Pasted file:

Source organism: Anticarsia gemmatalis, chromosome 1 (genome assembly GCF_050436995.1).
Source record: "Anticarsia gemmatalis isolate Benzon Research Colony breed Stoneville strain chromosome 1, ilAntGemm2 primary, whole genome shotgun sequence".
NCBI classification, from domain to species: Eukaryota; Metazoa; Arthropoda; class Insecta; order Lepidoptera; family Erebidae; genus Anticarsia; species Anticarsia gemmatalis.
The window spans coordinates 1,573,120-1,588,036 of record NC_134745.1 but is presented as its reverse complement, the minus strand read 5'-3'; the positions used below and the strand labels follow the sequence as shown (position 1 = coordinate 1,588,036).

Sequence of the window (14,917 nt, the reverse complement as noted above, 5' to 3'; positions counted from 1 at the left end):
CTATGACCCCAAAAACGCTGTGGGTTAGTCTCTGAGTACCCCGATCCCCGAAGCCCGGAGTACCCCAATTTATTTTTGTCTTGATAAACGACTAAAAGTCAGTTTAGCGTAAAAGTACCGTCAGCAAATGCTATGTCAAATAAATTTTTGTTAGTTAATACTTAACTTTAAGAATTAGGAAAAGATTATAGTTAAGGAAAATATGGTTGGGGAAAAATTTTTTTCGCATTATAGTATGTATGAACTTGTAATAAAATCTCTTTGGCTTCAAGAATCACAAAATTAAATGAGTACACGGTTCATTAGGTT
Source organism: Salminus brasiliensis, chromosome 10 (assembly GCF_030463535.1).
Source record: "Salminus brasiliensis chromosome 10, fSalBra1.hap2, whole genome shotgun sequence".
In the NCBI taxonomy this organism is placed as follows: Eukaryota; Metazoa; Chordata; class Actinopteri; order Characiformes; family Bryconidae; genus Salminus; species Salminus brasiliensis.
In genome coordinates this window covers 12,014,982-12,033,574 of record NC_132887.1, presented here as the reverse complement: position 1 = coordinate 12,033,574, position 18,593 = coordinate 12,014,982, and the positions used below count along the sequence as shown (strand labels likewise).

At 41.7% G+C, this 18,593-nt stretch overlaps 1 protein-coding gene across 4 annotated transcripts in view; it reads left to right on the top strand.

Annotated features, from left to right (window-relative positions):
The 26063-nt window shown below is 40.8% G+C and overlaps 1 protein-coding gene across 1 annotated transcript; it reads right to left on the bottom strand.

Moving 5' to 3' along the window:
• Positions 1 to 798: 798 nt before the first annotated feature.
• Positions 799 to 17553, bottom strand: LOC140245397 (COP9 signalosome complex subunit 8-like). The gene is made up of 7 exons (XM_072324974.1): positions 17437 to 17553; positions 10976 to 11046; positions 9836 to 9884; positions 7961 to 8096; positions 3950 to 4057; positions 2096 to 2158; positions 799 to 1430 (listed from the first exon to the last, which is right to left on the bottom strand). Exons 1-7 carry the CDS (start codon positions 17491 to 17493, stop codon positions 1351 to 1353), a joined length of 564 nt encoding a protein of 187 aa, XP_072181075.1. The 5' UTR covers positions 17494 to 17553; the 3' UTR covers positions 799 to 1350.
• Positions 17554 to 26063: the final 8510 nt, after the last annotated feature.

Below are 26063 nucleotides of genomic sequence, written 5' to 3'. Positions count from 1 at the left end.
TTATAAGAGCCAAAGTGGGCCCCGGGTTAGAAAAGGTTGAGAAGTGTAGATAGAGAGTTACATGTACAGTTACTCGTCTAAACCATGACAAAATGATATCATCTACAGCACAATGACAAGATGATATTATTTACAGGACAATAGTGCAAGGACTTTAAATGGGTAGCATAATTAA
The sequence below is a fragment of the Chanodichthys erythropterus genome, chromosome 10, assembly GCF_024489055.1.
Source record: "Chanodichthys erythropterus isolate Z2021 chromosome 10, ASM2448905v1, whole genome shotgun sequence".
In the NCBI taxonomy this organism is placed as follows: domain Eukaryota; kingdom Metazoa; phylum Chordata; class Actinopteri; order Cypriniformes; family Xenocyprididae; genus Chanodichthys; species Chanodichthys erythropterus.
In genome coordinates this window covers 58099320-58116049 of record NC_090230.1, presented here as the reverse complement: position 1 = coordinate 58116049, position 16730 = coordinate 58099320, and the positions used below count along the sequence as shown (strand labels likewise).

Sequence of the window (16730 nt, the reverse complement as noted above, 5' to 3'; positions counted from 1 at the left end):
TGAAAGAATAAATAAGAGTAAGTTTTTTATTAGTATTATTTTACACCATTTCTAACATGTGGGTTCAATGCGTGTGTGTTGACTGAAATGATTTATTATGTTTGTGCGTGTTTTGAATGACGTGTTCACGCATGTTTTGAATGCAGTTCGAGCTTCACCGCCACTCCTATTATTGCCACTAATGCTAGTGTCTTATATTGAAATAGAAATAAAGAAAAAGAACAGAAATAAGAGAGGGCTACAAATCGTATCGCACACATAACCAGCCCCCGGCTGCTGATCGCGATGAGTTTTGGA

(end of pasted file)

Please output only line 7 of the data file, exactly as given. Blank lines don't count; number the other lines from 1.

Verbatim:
Source organism: Salminus brasiliensis, chromosome 10 (assembly GCF_030463535.1).